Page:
Fauci Says Mask Mandates 'Under Active Consideration' Even for Vaccinated Americans

Dr. Anthony Fauci said bringing back mask mandates—even for vaccinated Americans—is "under active consideration."

"If you're asking if I'm part of the discussion, yes I am," he said to host Jake Tapper while speaking on CNN's State of the Union Sunday.

Fauci, the director of National Institute of Allergy and Infectious Diseases, said that while the CDC still says that you do not need to wear a mask indoors if you are vaccinated, the agency supports local discretion for places that have determined mask mandates are necessary.

"The CDC agrees with that ability and discretion capability to say, you know, you're in a situation where we're having a lot of dynamics of infection," he said. "Even if you are vaccinated, you should wear a mask. That's a local decision that's not incompatible with the CDC's overall recommendations that give a lot of discretion to the locals."

Anthony Fauci
While speaking to CNN Sunday, Dr. Anthony Fauci said bringing back mask mandates for vaccinated individuals is under consideration. In this photo, he testifies to Senate Health Committee on the country’s response to COVID-19. J. Scott Applewhite-Pool/Getty Images

Los Angeles County reinstated its mask mandate last Saturday "due to increased transmission from the Delta variant and intermingling of unmasked individuals where vaccination status is unknown," according to the public health department.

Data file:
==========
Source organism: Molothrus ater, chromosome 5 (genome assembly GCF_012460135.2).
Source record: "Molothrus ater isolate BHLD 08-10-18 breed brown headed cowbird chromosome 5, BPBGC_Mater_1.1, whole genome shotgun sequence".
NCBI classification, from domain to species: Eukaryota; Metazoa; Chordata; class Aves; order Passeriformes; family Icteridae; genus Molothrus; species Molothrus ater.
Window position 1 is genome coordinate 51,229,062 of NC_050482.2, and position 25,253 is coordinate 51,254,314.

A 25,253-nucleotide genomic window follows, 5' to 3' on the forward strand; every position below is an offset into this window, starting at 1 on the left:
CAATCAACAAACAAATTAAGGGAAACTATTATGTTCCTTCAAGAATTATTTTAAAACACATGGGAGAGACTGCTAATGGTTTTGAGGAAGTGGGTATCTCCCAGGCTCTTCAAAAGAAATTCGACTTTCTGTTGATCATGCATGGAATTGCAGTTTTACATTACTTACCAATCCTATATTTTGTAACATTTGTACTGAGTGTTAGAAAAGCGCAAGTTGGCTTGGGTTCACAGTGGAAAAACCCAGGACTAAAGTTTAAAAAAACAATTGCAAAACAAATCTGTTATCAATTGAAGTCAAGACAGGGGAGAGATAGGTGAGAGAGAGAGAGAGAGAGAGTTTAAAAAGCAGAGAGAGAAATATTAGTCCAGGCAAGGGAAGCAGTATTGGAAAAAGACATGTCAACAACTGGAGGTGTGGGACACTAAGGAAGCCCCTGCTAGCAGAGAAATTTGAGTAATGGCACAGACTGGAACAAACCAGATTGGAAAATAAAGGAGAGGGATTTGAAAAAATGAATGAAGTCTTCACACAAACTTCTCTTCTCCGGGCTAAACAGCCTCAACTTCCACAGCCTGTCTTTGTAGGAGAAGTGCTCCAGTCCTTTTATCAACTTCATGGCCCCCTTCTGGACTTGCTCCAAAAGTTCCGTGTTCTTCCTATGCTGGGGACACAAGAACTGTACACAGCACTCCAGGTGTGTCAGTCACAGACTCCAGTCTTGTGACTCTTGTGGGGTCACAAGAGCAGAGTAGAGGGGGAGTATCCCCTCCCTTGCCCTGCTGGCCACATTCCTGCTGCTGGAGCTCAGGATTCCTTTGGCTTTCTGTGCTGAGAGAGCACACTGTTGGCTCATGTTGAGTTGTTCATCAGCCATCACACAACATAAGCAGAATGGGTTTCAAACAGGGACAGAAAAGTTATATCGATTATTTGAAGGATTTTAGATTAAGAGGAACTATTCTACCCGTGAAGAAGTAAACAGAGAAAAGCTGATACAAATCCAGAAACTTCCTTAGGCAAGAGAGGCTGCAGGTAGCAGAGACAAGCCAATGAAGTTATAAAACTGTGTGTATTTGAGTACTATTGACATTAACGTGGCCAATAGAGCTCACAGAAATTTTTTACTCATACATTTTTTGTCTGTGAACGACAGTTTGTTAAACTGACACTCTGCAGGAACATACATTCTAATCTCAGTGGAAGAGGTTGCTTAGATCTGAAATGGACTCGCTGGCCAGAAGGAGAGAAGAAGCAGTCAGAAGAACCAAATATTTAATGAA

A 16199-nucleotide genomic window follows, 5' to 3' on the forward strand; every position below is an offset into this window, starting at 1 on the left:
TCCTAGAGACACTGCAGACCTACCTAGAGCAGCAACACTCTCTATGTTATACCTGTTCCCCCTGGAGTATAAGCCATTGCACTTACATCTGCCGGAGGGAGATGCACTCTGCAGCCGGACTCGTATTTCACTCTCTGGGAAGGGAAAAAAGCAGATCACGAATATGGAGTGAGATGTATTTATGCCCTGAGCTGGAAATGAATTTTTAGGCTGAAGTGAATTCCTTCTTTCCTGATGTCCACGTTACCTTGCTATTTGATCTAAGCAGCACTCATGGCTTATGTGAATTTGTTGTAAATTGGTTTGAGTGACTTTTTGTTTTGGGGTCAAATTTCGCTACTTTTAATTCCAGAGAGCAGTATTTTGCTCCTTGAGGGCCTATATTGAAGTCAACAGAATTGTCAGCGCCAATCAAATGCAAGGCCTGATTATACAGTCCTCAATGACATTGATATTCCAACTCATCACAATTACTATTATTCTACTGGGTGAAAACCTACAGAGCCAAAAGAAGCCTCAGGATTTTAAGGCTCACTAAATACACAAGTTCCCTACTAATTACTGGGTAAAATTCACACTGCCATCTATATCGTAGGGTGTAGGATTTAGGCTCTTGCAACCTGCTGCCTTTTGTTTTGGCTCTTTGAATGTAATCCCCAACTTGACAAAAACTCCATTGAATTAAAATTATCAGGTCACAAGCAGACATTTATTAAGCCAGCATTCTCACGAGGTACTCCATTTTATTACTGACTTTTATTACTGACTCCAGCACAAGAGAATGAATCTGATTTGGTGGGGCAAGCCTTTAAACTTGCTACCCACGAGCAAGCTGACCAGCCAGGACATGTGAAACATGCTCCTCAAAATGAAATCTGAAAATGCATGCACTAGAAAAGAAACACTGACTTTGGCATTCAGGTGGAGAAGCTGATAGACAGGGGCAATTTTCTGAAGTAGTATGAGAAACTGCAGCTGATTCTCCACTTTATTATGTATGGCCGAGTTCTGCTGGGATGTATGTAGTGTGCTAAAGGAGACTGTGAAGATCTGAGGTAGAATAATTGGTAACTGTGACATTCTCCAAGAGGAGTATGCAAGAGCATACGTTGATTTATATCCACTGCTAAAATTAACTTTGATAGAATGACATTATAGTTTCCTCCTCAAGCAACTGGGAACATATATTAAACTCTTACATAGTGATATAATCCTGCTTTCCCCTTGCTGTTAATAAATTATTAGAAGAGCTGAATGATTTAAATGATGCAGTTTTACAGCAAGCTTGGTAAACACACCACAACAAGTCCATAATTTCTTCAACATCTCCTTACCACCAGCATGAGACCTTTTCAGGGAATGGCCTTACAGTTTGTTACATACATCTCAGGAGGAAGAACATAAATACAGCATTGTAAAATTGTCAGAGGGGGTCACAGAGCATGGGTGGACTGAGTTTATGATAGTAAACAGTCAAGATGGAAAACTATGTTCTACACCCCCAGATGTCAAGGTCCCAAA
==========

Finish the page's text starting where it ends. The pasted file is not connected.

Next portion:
Fauci also said booster shots may be necessary, referring to the pandemic as a "dynamic situation."

"You've got to look at the data, and the data that's evolving from Israel and from Pfizer indicates that it looks like there may be some diminution in protection," he said.

He said this diminution may leave some people—including those undergoing chemotherapy, on immunosuppressive regimens, transplant patients, and those with suppressed immune systems—at risk.

"Those are the kind of individuals that if there is going to be a third boost, which might likely happen, would be among first the vulnerable," he said.

He said the Advisory Committee on Immunization Practices met on July 22 and "discussed that in some detail and continue to look at the data that might push us in that direction."

An Israeli study indicated the Pfizer/BioNtech vaccine appears to be just 64 percent effective against preventing symptoms from the Delta variant. Previous studies in May showed the vaccine to be over 94 percent effective in preventing COVID-19. The study found the vaccine still remains highly effective against preventing serious symptoms and hospitalization.

The Delta variant has caused a significant spike in COVID-19 cases in the United States. About 22,472 new cases were reported Friday, compared to 14,691 new cases reported June 24, according to The New York Times. More than 80 percent of all COVID-19 cases across the country are thought to involve the Delta variant.